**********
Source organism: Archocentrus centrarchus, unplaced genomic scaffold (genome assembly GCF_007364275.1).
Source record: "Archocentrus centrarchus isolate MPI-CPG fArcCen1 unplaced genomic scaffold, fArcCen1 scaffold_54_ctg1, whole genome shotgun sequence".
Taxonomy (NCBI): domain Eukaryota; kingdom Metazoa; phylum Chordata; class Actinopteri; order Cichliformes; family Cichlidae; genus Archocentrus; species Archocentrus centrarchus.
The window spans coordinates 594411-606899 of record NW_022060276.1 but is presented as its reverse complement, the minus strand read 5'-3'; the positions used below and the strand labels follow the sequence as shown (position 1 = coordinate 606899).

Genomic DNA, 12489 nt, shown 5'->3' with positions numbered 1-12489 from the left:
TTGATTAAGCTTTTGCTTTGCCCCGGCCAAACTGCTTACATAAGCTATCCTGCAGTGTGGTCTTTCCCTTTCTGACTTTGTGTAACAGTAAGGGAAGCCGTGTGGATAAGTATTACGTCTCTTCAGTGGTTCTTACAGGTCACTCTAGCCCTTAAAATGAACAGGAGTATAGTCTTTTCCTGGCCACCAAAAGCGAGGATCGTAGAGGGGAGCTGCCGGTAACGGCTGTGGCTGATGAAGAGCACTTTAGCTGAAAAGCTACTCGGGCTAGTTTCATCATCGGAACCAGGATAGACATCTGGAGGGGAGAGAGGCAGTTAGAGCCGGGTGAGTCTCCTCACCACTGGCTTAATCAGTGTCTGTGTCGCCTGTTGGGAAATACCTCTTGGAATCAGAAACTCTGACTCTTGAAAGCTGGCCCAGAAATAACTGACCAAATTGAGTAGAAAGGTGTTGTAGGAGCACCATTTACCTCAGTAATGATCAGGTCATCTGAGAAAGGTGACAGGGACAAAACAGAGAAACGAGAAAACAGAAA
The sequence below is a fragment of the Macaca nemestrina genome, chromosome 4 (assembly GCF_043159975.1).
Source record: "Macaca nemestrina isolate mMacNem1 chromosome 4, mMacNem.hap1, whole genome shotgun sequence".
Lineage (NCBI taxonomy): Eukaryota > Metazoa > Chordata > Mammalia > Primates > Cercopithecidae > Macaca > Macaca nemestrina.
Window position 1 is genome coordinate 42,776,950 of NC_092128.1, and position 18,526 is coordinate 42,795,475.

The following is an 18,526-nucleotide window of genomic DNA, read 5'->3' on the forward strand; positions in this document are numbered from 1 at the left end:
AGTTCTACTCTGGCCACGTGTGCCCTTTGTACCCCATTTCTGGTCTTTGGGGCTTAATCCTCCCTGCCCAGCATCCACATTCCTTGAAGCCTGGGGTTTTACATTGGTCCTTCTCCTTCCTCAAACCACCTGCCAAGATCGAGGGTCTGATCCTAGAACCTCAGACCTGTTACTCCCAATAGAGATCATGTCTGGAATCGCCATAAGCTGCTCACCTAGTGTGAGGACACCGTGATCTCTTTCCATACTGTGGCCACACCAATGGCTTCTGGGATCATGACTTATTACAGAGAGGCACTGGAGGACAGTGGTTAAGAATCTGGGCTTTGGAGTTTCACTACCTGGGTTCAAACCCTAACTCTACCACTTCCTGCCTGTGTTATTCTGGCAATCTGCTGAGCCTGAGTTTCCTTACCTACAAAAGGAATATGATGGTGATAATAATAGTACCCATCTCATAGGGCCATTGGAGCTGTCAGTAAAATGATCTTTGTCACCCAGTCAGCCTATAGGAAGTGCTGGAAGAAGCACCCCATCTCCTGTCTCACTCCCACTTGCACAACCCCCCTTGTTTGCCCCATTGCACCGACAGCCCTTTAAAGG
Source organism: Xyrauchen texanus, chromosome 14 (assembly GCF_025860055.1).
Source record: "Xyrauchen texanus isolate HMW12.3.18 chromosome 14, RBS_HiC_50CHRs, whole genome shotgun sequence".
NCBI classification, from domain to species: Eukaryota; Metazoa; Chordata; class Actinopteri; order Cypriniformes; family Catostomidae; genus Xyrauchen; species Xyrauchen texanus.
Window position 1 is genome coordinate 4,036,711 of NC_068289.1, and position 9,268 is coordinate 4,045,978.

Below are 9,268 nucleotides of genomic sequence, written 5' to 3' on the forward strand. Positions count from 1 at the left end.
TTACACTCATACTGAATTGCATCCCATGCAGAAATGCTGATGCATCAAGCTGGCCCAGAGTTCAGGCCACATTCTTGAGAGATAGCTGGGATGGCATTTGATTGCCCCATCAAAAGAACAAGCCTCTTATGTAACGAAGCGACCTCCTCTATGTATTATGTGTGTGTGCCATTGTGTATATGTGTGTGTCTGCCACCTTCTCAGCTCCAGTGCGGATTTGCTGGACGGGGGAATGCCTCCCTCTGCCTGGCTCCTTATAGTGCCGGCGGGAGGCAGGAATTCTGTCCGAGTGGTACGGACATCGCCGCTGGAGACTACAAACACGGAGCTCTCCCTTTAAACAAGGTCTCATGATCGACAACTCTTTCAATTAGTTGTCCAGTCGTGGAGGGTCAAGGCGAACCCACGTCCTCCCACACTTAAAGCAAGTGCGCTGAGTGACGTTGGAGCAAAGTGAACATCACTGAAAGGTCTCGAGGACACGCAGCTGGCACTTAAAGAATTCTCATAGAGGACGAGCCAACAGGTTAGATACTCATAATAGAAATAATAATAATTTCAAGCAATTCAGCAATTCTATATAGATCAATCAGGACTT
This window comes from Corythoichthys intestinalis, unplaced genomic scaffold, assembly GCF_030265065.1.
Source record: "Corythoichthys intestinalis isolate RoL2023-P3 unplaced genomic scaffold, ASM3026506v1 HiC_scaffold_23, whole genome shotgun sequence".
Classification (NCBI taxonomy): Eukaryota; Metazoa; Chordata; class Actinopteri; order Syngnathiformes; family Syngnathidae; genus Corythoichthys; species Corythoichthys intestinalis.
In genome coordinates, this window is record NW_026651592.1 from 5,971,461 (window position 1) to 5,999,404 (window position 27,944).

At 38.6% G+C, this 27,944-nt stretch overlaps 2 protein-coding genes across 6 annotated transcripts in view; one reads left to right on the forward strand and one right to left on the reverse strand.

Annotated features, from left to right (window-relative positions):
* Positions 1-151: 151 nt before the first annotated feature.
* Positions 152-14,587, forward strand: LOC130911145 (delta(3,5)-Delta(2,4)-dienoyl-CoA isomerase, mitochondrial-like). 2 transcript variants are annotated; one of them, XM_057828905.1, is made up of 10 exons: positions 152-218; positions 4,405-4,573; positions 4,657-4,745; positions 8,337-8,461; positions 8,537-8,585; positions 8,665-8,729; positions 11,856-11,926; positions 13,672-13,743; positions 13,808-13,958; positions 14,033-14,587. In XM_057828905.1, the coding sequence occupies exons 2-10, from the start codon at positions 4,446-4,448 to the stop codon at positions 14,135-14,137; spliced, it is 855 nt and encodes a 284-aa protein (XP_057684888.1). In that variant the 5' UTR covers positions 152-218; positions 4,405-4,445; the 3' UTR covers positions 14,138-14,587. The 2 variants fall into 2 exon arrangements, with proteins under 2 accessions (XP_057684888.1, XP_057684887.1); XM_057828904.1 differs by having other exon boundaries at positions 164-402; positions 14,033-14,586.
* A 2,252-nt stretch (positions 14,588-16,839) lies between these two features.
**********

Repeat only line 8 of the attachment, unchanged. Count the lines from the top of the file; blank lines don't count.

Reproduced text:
Source record: "Macaca nemestrina isolate mMacNem1 chromosome 4, mMacNem.hap1, whole genome shotgun sequence".